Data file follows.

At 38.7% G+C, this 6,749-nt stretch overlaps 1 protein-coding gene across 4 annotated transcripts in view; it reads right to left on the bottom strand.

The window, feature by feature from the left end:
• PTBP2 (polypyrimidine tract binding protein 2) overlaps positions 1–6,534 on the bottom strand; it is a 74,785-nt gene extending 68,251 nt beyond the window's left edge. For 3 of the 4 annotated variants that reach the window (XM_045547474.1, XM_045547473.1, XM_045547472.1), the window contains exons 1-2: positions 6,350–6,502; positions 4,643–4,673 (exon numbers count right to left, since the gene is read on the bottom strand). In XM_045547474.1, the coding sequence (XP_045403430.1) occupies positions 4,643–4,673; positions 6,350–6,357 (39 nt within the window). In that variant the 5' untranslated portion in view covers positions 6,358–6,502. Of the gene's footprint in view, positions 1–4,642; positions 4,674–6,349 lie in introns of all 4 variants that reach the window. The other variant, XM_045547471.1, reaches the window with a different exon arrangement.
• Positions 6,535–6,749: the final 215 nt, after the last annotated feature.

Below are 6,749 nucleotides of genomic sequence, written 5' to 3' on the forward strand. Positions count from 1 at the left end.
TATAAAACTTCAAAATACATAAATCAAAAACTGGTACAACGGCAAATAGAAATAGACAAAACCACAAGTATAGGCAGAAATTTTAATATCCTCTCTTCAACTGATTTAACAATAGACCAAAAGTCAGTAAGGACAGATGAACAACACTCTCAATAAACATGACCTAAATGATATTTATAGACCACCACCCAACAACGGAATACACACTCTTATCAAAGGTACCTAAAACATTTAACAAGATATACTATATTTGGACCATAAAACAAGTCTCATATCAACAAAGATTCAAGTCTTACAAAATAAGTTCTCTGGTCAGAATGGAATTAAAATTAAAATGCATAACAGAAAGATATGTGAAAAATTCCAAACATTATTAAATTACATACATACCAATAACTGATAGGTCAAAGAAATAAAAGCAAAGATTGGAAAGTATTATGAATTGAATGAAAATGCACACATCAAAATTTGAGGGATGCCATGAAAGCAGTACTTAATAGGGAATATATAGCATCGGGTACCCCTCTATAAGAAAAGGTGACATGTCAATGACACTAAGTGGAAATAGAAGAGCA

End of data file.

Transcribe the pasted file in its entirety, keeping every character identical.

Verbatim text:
At 38.7% G+C, this 6,749-nt stretch overlaps 1 protein-coding gene across 4 annotated transcripts in view; it reads right to left on the bottom strand.

The window, feature by feature from the left end:
• PTBP2 (polypyrimidine tract binding protein 2) overlaps positions 1–6,534 on the bottom strand; it is a 74,785-nt gene extending 68,251 nt beyond the window's left edge. For 3 of the 4 annotated variants that reach the window (XM_045547474.1, XM_045547473.1, XM_045547472.1), the window contains exons 1-2: positions 6,350–6,502; positions 4,643–4,673 (exon numbers count right to left, since the gene is read on the bottom strand). In XM_045547474.1, the coding sequence (XP_045403430.1) occupies positions 4,643–4,673; positions 6,350–6,357 (39 nt within the window). In that variant the 5' untranslated portion in view covers positions 6,358–6,502. Of the gene's footprint in view, positions 1–4,642; positions 4,674–6,349 lie in introns of all 4 variants that reach the window. The other variant, XM_045547471.1, reaches the window with a different exon arrangement.
• Positions 6,535–6,749: the final 215 nt, after the last annotated feature.

Below are 6,749 nucleotides of genomic sequence, written 5' to 3' on the forward strand. Positions count from 1 at the left end.
TATAAAACTTCAAAATACATAAATCAAAAACTGGTACAACGGCAAATAGAAATAGACAAAACCACAAGTATAGGCAGAAATTTTAATATCCTCTCTTCAACTGATTTAACAATAGACCAAAAGTCAGTAAGGACAGATGAACAACACTCTCAATAAACATGACCTAAATGATATTTATAGACCACCACCCAACAACGGAATACACACTCTTATCAAAGGTACCTAAAACATTTAACAAGATATACTATATTTGGACCATAAAACAAGTCTCATATCAACAAAGATTCAAGTCTTACAAAATAAGTTCTCTGGTCAGAATGGAATTAAAATTAAAATGCATAACAGAAAGATATGTGAAAAATTCCAAACATTATTAAATTACATACATACCAATAACTGATAGGTCAAAGAAATAAAAGCAAAGATTGGAAAGTATTATGAATTGAATGAAAATGCACACATCAAAATTTGAGGGATGCCATGAAAGCAGTACTTAATAGGGAATATATAGCATCGGGTACCCCTCTATAAGAAAAGGTGACATGTCAATGACACTAAGTGGAAATAGAAGAGCA